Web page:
Coronavirus: Concern over 'termtime only' FSM vouchers

Families on low incomes will need access to vouchers during Easter holidays, says NEU

Amy Gibbons

Free school meals

It is "disappointing" that the government will not make free school meals vouchers available over the Easter holidays, teachers have said.

Heads have said the national voucher scheme, officially launched today by the Department for Education (DfE), will be "welcome news" for schools.

But concerns have been raised that low-income families will struggle to cope over Easter, as the support will not be extended over the two-week break.

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Kevin Courtney, joint general secretary of the NEU teaching union, said: "It is disappointing that the government has chosen not to make sure that free school meals vouchers are available over the Easter fortnight.

"This isn’t a normal school holiday and we are asking teachers and support staff to volunteer to work, in support of the NHS.

"Families on low incomes will need access to school meals during this fortnight, particularly as food banks are seriously overstretched and it is much harder to shop affordably at the moment."

Sam Freedman, CEO of the Education Partnerships Group consultancy, said on Twitter: "Government expecting schools to be open over Easter but isn't funding free school meals over the holidays. Not really ok @educationgovuk."

And youth worker Daniel Brown said: "Food vouchers for 1.3 million children to replace free school meals are welcome – will it be available outside of term time; i.e. Easter?

"There are 500,000 children at risk of #HolidayHunger in the UK keeping the scheme beyond #coronavirus could really help the most vulnerable in society".

Mr Courtney added: "Recent government statistics showed that 4.2 million children are trapped in poverty – this is likely to rise when the current public health crisis subsides.

"Food vouchers might be the only realistic and manageable intervention for many schools at the moment, but we mustn’t normalise the idea of food provision to poorer families.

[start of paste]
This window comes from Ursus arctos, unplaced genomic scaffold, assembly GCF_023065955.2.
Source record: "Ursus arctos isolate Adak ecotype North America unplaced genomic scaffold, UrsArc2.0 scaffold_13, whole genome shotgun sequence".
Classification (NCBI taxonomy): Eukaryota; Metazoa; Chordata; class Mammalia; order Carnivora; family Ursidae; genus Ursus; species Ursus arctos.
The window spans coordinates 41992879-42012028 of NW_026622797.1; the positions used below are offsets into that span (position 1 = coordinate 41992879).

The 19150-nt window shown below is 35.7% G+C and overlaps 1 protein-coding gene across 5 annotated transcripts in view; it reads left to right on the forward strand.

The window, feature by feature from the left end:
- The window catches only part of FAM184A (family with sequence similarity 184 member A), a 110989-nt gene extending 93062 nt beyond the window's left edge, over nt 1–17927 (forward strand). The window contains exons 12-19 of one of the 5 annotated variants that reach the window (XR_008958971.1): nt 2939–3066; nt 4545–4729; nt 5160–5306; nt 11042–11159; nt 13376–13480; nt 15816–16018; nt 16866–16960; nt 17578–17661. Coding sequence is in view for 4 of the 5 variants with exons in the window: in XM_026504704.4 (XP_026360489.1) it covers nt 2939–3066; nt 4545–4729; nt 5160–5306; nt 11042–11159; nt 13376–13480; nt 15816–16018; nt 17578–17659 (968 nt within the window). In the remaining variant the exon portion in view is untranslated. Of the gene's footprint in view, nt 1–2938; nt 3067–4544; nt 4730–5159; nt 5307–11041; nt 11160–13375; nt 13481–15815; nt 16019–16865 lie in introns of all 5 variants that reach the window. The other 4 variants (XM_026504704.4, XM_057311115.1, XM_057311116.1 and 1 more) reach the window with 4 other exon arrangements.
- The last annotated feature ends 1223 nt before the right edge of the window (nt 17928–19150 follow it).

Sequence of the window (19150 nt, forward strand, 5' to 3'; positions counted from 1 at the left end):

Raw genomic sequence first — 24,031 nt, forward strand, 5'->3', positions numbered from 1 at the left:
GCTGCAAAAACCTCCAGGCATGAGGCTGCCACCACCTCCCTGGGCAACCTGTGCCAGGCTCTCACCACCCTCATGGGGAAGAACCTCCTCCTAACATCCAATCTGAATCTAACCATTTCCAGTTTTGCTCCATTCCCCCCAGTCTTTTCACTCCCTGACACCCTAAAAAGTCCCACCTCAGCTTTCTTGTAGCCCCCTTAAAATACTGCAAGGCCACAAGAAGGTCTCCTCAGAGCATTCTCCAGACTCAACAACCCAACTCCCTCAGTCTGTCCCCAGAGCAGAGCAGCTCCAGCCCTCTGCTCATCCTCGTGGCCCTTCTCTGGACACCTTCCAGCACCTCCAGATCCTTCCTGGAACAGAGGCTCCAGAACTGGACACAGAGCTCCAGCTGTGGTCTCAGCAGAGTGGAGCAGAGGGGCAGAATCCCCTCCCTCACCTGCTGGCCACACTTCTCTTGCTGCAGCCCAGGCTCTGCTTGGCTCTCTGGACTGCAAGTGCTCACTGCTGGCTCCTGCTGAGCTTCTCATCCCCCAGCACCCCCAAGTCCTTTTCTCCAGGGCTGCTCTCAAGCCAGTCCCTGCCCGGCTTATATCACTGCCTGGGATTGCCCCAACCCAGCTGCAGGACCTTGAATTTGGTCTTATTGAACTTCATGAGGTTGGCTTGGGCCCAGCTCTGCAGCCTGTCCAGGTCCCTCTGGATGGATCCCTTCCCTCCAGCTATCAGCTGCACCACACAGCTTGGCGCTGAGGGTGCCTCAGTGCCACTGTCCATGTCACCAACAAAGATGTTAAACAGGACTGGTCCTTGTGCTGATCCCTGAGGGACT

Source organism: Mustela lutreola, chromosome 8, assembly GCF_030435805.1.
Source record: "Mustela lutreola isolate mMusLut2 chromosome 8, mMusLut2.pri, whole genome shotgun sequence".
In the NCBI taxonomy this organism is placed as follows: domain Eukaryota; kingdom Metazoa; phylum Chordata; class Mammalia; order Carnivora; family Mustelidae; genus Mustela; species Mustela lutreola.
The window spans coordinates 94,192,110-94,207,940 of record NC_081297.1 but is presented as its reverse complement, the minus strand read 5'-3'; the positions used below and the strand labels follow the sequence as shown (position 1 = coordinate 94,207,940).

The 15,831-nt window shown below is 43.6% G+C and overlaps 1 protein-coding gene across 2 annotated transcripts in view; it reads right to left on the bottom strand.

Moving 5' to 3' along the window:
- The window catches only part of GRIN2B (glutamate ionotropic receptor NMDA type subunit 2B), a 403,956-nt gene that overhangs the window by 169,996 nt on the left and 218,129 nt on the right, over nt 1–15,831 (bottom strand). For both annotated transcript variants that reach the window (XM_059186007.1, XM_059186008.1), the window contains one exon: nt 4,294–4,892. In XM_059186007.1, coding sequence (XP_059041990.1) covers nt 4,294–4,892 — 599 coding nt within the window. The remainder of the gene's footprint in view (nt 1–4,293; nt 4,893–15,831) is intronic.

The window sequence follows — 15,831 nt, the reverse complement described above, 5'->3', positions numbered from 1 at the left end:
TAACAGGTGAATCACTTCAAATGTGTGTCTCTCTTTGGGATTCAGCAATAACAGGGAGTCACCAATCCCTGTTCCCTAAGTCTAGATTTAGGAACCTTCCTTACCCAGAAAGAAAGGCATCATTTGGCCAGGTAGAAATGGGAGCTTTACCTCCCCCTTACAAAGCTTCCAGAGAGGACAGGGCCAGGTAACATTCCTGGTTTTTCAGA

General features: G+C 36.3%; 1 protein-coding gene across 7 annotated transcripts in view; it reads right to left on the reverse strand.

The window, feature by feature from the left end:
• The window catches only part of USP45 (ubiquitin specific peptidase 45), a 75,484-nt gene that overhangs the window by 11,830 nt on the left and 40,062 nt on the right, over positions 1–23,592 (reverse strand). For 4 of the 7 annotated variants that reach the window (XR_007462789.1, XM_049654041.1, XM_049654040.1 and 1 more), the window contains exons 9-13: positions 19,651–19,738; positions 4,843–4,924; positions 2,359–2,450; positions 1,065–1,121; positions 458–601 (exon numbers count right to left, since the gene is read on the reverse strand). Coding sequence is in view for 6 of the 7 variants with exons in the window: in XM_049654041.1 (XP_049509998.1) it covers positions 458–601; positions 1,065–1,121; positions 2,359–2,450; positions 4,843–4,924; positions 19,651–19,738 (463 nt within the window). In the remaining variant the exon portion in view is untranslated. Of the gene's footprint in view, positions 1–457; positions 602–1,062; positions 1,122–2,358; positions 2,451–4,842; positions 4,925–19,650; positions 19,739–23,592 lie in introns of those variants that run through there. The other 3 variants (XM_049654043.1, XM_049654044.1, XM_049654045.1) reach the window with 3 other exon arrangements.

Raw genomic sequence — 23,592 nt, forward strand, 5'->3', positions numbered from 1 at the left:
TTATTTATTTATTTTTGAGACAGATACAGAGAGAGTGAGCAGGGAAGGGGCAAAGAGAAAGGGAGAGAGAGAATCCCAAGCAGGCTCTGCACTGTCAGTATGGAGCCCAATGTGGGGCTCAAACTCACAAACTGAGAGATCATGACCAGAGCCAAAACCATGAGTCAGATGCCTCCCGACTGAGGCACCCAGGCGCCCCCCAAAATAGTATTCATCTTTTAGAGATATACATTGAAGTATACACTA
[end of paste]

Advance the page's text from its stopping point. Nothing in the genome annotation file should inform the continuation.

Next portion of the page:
"We must banish food poverty once the health crisis is over, through better wages and secure employment."

Schools will today receive an email from the DfE's chosen provider, Edenred, enabling them to obtain weekly vouchers worth £15 for vulnerable pupils.

Until now, many schools have been making their own arrangements for the collection or delivery of free meals.

They can continue to do so, but where this is not possible, today's development will allow them to provide vouchers to families electronically, or as a gift card for those without internet access.

Government guidance updated today states: "It is for schools to decide locally how their arrangements for free school meals will operate.

"While the vouchers are for term time only, if there is a local arrangement to supply food that the school and the supplier intend to continue over this period then that can be agreed and managed locally.

"This would need to be manageable within schools’ existing resources, as there will not be additional funding available for this purpose."

The DfE has been approached for comment.

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Amy Gibbons

Amy Gibbons

Amy Gibbons is a reporter at Tes

Find me on Twitter @tweetsbyames

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